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Roche preps new Kadcyla filings after phase 3 trial win

Says the drug significantly reduced IDFS in women with residual disease

Roche

Giving a HER2-targeting drug before surgery in women with early-stage HER2-positive breast cancer has become routine, but doesn’t always clear away all tumour tissue. Now, Roche has clinical data showing its antibody-drug conjugate Kadcyla offers a second-line of treatment for these patients.

In the KATHERINE study, giving Kadcyla (ado-trastuzumab emtansine) to women with residual disease despite pre-surgery (neoadjuvant) therapy significantly reduced invasive disease-free survival or IDFS compared to Herceptin (trastuzumab), Roche’s older HER2 inhibitor.

Roche isn’t revealing the data from the study just yet, saying it will do so at the San Antonio Breast Cancer (SABC) conference in December, but is now preparing to file for approval of the ADC in this new indication “to health authorities around the world”.

Neoadjuvant therapy is given with the intention of achieving a cure for patients with early-stage cancer, and Herceptin and follow-up HER2 drug Perjeta (pertuzumab) have been approved for this use for several years. When patients still have some cancer remaining despite this treatment, they are at dramatically increased risk of the cancer coming back, so they often continue with HER2 therapy to try to prevent that happening.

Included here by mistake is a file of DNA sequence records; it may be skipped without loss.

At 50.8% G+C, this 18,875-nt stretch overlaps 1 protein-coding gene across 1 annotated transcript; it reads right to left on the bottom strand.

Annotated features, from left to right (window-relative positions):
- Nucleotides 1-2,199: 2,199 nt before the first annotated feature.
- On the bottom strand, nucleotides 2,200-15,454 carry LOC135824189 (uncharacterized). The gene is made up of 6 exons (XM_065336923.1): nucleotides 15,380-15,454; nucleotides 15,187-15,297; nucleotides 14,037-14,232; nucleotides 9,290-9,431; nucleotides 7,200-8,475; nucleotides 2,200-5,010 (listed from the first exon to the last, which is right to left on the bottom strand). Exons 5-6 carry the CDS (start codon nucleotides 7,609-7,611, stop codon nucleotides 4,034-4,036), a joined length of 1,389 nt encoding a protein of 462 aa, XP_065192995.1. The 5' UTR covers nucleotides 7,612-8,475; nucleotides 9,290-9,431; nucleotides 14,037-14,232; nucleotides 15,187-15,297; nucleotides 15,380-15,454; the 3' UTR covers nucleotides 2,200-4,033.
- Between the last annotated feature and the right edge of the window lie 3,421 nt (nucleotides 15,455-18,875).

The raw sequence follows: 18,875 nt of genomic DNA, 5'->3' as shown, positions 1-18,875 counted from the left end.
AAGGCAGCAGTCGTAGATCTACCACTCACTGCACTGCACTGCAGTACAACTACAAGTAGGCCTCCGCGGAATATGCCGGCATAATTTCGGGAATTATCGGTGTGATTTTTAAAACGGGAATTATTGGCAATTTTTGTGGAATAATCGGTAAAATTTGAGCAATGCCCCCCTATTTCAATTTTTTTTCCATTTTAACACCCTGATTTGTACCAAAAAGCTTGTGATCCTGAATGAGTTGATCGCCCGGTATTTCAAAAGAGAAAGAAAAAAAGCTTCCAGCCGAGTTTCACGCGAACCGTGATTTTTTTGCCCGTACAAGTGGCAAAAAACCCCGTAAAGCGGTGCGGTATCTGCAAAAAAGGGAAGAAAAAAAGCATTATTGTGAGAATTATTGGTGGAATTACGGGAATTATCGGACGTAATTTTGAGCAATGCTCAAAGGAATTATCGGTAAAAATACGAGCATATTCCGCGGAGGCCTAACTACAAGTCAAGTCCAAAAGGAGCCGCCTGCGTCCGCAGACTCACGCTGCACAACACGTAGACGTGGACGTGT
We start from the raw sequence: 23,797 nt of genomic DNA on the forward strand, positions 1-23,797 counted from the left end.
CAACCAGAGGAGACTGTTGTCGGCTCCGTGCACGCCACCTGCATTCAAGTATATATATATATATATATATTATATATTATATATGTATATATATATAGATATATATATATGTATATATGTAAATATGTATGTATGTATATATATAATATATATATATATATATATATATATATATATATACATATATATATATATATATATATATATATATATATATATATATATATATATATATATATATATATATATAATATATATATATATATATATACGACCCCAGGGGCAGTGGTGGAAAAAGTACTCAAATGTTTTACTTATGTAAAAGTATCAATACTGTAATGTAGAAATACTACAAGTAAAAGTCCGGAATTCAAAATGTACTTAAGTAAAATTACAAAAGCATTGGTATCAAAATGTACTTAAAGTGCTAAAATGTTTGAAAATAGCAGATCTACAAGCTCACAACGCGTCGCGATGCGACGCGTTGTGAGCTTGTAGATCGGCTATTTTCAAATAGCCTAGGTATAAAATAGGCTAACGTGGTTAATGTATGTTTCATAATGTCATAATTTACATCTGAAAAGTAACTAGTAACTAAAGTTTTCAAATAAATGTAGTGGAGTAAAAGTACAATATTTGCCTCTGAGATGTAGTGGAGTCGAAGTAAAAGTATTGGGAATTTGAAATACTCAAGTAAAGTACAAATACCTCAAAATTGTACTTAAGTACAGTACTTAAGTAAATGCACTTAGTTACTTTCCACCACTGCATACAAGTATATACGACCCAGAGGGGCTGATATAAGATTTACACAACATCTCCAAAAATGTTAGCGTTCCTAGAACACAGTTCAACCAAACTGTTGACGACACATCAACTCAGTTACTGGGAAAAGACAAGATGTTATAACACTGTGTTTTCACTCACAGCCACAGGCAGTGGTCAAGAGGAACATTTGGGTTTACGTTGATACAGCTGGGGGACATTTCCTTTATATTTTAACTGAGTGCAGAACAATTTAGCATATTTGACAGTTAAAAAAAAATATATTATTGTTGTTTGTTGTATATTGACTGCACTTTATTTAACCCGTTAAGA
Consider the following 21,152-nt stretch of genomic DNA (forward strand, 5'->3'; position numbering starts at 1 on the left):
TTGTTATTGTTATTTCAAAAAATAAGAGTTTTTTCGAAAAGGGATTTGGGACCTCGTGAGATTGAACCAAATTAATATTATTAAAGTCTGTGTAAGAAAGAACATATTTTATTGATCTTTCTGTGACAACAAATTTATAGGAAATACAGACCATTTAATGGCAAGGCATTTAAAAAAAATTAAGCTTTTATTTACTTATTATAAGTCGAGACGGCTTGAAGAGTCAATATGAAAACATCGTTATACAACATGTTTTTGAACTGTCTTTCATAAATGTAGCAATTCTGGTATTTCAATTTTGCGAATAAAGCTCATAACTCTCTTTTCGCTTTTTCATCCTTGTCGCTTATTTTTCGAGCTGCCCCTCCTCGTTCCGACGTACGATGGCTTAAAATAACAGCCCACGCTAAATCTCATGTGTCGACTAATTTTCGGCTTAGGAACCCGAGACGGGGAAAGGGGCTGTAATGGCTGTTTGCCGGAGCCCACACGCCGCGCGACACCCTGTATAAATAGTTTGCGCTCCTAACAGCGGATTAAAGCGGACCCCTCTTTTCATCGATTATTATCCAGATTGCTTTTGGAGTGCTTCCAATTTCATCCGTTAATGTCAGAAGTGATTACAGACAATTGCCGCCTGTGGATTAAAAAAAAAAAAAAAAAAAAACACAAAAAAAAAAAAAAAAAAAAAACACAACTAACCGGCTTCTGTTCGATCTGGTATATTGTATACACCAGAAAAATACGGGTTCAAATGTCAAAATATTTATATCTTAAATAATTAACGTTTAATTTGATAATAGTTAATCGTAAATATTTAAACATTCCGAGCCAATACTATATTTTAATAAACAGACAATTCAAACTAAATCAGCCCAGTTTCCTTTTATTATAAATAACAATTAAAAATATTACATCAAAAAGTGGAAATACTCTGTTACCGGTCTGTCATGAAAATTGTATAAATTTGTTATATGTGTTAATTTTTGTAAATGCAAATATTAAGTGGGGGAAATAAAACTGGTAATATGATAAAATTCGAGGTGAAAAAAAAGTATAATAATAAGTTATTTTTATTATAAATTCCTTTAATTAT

Kadcyla combines the active ingredient in Herceptin with a chemotherapy drug (TDM1) designed to improve its efficacy at killing cancer cells, but until the KATHERINE data were available there was no evidence that giving it in place of Herceptin would actually make patients less likely to relapse.

With Herceptin and follow-up Perjeta (pertuzumab) already approved for neoadjuvant use and Kadcyla on course for an indication in post-neoadjuvant residual disease, Roche is increasingly dominant in early-stage HER2-positive breast cancer, which accounts for around 20% of all breast tumours. That will help support the $10bn-plus franchise as Herceptin faces the threat of biosimilar competition in some European markets, including the UK.

Meanwhile, moving Kadcyla up the treatment pathway should help keep the ADC – currently the smallest product of the three – ahead of emerging rivals, such as  Daiichi-Sankyo’s ADC trastuzumab deruxtecan (DS-8201) which is moving into a phase 3 programme.

“We are highly encouraged by these positive results with adjuvant Kadcyla treatment in people with HER2-positive early breast cancer who have residual disease after neoadjuvant therapy,” said Sandra Horning, Roche’s chief medical officer.

“We look forward to discussions with regulatory authorities with the goal of bringing this new treatment option to patients as soon as possible.”

Article by
Phil Taylor

18th October 2018

From: Research, Regulatory

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